Melanie A. WHRITENOUR, Court Appointed Guardian of William T. Wolden and as Parent and Legal Guardian of Gavin A. Wolden, Appellant, v. Tina F. THOMPSON, Appellee.
Melanie Whritenour, appointed guardian of William Wolden and parent and legal guardian of Gavin Wolden, appeals an order granting final summary judgment. Because Whritenour was entitled to a jury trial on the issues of negligence and damages, the trial court erred as a matter of law. Accordingly, we reverse.
This case, to our knowledge, involves an unprecedented situation. Thompson, the defendant below, obtained a final summary judgment in favor of Whritenour that compelled Whritenour to accept Thompson's liability insurance policy limits in full and complete satisfaction of her damages. In doing so, the trial court barred Whritenour from obtaining a jury verdict on the issue of damages because of her perceived inability to prove a subsequent bad faith claim against Thompson's insurance carrier.
On January 4, 2012, Whritenour brought a negligence action against Thompson that stemmed from a motor vehicle accident that occurred in July 2011. Thompson had bodily injury liability insurance coverage of $300,000. Her insurance company retained defense counsel who filed an answer and defenses and advised Thompson to file for bankruptcy. She was referred to a bankruptcy attorney and on September 11, 2012, Thompson filed for Chapter 7 bankruptcy. Thompson listed Whritenour's personal injury claim in her bankruptcy petition at a value in excess of one million dollars. On the same day, the bankruptcy court issued an automatic stay pursuant to 11 U.S.C. § 362.
On October 23, 2012, Whritenour filed an emergency motion for relief from the bankruptcy stay in the negligence action. On November 29, 2012, the bankruptcy court granted Whritenour's motion and modified the automatic stay “to permit [Whritenour] to commence, prosecute, complete[,] and liquidate through final judgment, her claims against [Thompson], for the purpose of pursuing [Thompson's] insurance carrier and not for the purpose of pursuing personal liability against [Thompson].” In addition, the order provided that “in the event that [Whritenour] wants to proceed against the insurance company for an excess judgment, [Whritenour] is to file another motion for relief.”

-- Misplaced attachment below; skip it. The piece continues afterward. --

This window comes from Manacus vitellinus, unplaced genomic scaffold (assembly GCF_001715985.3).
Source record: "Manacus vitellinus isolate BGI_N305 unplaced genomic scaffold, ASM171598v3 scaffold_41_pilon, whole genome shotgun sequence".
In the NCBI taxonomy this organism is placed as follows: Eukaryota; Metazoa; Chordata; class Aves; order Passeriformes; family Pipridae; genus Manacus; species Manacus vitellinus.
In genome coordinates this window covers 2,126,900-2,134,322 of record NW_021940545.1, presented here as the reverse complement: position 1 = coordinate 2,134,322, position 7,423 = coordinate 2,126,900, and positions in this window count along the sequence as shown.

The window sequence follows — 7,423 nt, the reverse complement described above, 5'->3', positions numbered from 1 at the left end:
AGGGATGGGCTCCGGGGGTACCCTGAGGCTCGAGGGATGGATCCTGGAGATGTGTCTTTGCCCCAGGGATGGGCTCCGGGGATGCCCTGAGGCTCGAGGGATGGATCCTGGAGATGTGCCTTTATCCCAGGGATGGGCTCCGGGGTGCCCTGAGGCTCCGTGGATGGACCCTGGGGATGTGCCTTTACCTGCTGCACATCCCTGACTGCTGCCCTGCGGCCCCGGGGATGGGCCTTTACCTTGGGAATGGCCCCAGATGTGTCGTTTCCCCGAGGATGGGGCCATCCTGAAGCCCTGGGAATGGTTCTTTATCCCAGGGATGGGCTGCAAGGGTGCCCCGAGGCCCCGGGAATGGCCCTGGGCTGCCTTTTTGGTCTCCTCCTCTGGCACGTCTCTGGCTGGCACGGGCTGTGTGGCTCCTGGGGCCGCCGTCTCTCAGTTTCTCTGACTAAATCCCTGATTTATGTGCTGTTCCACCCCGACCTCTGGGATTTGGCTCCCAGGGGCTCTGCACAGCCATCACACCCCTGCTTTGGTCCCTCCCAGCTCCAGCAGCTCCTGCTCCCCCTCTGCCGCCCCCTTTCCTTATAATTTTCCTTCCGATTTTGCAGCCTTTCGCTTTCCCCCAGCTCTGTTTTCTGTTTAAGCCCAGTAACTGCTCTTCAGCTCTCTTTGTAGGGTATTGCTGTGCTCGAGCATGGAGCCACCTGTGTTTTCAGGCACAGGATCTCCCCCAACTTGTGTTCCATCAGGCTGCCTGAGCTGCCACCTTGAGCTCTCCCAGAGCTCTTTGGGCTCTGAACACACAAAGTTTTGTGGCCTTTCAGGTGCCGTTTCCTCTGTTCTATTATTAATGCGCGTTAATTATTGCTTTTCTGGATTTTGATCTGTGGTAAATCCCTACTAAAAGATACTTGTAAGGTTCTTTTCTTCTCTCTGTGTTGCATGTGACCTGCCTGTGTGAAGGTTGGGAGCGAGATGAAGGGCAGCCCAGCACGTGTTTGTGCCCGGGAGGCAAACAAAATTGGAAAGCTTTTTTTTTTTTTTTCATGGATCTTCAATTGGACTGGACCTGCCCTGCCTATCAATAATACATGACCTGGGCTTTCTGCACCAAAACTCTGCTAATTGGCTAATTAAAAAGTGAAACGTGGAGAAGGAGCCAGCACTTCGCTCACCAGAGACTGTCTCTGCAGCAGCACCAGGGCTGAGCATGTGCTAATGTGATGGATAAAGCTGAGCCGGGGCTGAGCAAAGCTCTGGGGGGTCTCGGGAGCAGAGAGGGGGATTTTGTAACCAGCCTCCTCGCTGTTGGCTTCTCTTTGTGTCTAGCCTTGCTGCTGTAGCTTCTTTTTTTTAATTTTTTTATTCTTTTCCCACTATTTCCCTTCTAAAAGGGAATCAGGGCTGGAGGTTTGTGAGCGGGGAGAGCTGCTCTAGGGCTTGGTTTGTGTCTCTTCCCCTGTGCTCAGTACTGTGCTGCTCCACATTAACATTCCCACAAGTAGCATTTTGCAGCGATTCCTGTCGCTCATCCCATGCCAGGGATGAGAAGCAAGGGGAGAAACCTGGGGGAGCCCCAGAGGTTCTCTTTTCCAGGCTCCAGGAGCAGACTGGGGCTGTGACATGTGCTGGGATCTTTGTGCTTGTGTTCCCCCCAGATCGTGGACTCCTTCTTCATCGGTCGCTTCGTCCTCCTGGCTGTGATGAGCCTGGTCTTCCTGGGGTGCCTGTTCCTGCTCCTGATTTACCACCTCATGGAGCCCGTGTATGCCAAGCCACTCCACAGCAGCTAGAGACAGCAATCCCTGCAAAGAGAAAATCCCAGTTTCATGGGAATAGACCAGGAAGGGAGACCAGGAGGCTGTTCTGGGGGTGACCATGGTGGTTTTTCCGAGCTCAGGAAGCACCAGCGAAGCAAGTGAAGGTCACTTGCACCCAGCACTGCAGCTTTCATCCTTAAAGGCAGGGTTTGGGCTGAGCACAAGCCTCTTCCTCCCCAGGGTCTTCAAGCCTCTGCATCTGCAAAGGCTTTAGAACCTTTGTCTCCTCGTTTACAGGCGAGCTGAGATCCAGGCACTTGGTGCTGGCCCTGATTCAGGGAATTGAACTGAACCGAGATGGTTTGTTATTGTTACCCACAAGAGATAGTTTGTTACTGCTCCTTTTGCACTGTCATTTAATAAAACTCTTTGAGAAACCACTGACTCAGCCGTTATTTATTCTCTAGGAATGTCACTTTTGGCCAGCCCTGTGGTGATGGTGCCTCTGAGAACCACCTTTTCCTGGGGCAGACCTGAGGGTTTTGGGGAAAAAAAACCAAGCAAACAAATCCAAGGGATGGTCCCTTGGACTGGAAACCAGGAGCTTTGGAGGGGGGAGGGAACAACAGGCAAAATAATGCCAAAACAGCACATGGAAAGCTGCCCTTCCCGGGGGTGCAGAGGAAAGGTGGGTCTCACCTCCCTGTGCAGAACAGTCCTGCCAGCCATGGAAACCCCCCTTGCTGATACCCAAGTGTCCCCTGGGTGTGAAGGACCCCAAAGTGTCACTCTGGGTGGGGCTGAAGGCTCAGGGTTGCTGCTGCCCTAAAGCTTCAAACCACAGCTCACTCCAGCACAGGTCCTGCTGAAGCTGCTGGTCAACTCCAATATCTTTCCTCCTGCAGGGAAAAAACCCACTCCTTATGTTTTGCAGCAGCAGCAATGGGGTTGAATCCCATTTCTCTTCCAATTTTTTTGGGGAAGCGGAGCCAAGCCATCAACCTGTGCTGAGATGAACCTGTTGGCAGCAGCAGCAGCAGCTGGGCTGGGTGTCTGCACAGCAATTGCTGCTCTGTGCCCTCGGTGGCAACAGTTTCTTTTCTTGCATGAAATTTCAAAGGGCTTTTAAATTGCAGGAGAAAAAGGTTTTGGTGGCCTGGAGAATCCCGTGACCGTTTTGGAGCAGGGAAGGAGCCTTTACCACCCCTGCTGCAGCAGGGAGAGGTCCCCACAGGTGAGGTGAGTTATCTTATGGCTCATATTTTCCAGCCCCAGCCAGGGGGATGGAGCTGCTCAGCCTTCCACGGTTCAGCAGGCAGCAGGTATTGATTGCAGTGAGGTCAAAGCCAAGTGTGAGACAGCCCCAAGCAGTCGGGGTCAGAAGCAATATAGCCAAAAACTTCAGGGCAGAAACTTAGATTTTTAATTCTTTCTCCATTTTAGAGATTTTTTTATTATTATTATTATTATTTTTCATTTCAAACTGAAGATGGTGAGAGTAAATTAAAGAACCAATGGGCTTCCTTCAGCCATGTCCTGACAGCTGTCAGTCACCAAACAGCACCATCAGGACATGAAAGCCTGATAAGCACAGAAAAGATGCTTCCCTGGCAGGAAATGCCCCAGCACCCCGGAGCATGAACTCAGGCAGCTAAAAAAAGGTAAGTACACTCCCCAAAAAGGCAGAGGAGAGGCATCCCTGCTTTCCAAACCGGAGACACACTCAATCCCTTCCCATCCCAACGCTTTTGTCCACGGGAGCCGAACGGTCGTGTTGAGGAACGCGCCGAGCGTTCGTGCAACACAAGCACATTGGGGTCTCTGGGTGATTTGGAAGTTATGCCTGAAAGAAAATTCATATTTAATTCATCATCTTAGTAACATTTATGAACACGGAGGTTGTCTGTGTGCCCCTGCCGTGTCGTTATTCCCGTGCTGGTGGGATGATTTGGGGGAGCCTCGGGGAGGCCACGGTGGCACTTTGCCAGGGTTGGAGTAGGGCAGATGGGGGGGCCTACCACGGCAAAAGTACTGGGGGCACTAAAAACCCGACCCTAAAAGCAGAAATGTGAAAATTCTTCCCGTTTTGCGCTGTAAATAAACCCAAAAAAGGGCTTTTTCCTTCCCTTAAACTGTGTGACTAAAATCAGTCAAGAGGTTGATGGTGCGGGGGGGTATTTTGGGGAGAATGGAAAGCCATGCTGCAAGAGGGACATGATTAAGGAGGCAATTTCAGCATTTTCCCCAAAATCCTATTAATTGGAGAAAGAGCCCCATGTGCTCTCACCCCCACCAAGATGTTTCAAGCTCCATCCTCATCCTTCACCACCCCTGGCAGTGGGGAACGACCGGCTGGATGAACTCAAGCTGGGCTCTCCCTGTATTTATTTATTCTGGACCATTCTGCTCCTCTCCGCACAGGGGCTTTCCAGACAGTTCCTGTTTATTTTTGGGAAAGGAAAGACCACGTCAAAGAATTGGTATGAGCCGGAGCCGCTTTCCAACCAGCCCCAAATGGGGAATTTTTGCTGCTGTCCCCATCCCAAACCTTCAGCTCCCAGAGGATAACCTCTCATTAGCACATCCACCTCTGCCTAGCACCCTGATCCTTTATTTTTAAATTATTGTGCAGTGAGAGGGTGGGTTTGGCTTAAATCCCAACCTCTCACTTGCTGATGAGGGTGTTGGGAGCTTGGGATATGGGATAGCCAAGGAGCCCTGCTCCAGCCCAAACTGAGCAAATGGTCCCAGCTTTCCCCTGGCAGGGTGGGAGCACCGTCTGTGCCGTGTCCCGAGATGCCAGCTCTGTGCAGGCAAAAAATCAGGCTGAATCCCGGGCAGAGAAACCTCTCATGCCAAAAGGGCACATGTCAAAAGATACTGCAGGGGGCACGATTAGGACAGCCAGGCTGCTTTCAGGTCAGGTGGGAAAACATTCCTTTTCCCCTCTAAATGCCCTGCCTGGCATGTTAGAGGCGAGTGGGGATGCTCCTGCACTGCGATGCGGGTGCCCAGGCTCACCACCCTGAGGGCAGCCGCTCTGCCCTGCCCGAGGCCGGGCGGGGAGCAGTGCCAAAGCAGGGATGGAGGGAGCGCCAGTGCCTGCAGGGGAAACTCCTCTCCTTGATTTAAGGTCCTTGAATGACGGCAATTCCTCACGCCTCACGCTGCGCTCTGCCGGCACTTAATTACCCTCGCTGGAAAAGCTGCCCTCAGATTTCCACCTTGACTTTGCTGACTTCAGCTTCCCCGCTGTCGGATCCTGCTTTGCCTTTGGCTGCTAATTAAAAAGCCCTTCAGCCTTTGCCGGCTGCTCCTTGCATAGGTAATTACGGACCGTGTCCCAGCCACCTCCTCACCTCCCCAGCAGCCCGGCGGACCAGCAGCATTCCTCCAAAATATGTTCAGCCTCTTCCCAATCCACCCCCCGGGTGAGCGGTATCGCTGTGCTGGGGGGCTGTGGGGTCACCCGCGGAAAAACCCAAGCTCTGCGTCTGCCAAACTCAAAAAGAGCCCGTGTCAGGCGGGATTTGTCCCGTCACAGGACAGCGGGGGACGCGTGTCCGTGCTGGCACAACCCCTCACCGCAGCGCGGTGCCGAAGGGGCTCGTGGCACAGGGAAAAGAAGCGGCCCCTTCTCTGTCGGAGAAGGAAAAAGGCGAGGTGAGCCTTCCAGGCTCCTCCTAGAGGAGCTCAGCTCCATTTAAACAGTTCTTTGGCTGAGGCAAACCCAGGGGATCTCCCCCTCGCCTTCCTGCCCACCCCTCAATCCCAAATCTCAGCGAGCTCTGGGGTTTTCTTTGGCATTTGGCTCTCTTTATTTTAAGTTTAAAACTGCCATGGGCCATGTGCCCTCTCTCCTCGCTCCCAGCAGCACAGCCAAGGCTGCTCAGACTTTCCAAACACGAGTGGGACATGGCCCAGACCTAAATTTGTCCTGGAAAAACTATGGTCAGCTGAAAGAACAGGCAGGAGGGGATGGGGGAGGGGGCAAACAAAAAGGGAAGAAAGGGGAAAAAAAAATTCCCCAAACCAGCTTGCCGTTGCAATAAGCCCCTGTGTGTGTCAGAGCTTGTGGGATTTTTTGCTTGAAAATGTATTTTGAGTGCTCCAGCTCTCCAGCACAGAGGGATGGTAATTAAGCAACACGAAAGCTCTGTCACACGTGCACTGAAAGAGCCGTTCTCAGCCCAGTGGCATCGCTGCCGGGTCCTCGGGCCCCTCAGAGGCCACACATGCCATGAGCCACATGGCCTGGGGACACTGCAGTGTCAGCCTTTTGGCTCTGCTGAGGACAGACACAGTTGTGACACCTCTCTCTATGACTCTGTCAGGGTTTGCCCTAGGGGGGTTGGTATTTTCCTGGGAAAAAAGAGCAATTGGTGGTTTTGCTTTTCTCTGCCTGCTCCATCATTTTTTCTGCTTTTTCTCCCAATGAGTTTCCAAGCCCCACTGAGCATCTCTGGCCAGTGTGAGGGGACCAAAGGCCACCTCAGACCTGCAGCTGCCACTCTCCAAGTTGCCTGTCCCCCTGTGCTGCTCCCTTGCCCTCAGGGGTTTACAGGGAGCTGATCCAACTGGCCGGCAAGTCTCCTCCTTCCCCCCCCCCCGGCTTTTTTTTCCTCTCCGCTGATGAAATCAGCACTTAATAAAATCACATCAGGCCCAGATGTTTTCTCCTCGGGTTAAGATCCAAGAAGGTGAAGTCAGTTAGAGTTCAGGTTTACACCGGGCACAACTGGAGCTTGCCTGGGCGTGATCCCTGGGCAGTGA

Litigation in the negligence action continued until Thompson filed a motion for summary judgment. At the summary judgment hearing, Thompson's bankruptcy attorney argued that Thompson had no personal liability and that Whritenour's maximum recovery was the liability insurance policy limit of $300,000.1 He argued that the bankruptcy court gave Whritenour permission to proceed against Thompson in name only to the extent of available insurance coverage. And, undeterred by the lack of sworn evidence, he argued that the bankruptcy trustee did not have any desire to pursue a bad faith claim against the insurance company. Finally, he concluded that Camp v. St. Paul Fire & Marine Insurance Co., 616 So.2d 12 (Fla .1993), authorized a bankruptcy trustee to pursue an action for bad faith against the insurer only if the bad faith action was already pending when the tortfeasor was discharged from bankruptcy. Ultimately, the trial court granted summary judgment in favor of Whritenour for the $300,000 policy limit. The trial court interpreted Camp to hold that Whritenour was not entitled to proceed to a jury determination of the negligence action because she failed to file an action for bad faith prior to Thompson being discharged in bankruptcy and that the policy limits were the maximum recovery.
This court reviews a trial court's order granting summary judgment de novo. Jiminez v. Faccone, 98 So.3d 621, 623 (Fla. 2d DCA 2012). “A summary judgment deprives a party of his or her right to trial and must be exercised with restraint; any doubts must be resolved in favor of the nonmoving party.” Clay Elec. Coop., Inc. v. Johnson, 873 So.2d 1182, 1185 (Fla.2003).